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    Been running it for 1 month now, this is my second run though..I was previously on for 9 months and took 3 off

  8. #8
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    Quote Originally Posted by asiandude View Post
    hey gix, does your insulin requirement return to normal when you go off HGH? is the insulin resistance that gh cause reversible?
    yes after a couple days i go back to my normal dose
    If people can't tell your on steroids then your doing them wrong

  9. #9
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    Gix have you ever noticed whether or not your blood sugar is worse if you eat carbs around the time you pin?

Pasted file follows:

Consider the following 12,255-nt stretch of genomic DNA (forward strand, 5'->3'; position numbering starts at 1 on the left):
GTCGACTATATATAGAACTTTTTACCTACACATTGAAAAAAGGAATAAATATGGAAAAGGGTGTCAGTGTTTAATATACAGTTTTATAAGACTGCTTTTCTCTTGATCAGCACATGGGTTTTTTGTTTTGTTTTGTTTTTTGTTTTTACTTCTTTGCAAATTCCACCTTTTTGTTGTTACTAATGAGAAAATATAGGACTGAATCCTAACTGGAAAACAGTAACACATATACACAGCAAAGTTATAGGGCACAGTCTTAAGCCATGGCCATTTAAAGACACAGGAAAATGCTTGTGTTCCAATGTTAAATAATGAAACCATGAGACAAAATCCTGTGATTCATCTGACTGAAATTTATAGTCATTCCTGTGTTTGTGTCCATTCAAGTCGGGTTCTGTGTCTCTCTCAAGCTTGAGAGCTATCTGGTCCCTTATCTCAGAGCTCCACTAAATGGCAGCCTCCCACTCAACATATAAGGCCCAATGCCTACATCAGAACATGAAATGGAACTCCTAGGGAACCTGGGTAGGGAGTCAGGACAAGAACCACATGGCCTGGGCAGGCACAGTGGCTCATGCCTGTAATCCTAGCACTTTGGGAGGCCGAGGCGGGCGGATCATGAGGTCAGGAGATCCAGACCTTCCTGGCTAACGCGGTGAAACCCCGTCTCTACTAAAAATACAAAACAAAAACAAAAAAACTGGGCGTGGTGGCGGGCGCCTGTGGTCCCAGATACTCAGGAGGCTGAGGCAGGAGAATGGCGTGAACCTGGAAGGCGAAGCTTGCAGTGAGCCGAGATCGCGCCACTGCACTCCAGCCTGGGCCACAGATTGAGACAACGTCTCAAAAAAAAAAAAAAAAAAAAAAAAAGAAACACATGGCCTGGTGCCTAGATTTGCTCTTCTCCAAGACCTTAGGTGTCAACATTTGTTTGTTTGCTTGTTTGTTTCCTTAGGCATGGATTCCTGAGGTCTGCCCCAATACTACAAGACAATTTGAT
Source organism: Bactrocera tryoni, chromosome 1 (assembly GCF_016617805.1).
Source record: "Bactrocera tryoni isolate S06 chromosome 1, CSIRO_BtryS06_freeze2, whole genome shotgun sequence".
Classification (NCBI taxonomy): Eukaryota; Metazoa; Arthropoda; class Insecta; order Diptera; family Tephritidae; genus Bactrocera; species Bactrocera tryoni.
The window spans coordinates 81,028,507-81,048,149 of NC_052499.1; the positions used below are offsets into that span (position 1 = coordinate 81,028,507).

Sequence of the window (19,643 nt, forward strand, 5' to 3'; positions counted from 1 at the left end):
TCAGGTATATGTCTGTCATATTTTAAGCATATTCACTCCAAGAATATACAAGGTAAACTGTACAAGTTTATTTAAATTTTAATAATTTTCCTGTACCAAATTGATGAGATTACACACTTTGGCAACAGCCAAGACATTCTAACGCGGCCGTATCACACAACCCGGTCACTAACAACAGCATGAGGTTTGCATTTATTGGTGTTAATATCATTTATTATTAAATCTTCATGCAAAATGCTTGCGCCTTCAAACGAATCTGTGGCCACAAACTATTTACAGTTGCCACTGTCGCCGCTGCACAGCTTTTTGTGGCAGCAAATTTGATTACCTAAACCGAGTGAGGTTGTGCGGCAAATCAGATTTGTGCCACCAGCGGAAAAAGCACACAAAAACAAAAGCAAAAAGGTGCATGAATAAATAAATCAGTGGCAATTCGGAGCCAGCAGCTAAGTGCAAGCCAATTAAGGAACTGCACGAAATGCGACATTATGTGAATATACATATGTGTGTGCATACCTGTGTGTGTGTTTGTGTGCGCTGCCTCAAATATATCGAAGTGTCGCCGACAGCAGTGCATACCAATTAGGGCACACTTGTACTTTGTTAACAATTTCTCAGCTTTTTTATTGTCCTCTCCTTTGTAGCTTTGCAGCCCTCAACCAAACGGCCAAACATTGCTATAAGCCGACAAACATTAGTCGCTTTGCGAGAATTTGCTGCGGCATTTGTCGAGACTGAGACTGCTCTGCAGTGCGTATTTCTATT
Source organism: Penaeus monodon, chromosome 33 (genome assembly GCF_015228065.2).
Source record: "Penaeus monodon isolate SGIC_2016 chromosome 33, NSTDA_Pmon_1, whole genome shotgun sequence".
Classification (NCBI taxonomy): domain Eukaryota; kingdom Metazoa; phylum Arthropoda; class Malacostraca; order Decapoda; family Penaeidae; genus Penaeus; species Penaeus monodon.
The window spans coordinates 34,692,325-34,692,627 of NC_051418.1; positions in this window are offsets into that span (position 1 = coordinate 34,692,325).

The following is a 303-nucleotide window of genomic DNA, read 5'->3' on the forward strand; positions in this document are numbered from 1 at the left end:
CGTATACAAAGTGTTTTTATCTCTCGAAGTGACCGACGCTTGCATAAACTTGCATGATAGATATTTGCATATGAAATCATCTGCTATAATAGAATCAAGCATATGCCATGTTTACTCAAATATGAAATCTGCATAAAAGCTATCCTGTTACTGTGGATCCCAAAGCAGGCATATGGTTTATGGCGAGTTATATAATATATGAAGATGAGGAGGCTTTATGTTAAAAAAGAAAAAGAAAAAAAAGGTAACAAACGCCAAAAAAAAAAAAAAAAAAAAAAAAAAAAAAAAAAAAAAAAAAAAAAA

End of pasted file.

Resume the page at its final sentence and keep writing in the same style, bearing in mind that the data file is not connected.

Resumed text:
I've always heard and followed the don't eat carbs for an hour before or after pinning. I don't know where this came from but the more I think about it it doesn't make sense. GH levels don't peak til about 4 hrs after pinning and stay elevated for a few more hours so why is the 1 hour after pinning when your GH levels are still low important to not eat carbs?

    Anybody know where the no carbs for an hour idea came from because I can't find it from any credible source. I think the ideas been parrotted around forever but really if GH is gonna cause insulin resistance then it's gonna cause it whether you eat carbs around pinning or not.

  10. #10
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    ^^^ yes. Thats why i was pinning before bed.
    If i did it in the morning and ate breakfast maybe 45-1 hr later my sugar would go sky high
    If people can't tell your on steroids then your doing them wrong

  11. #11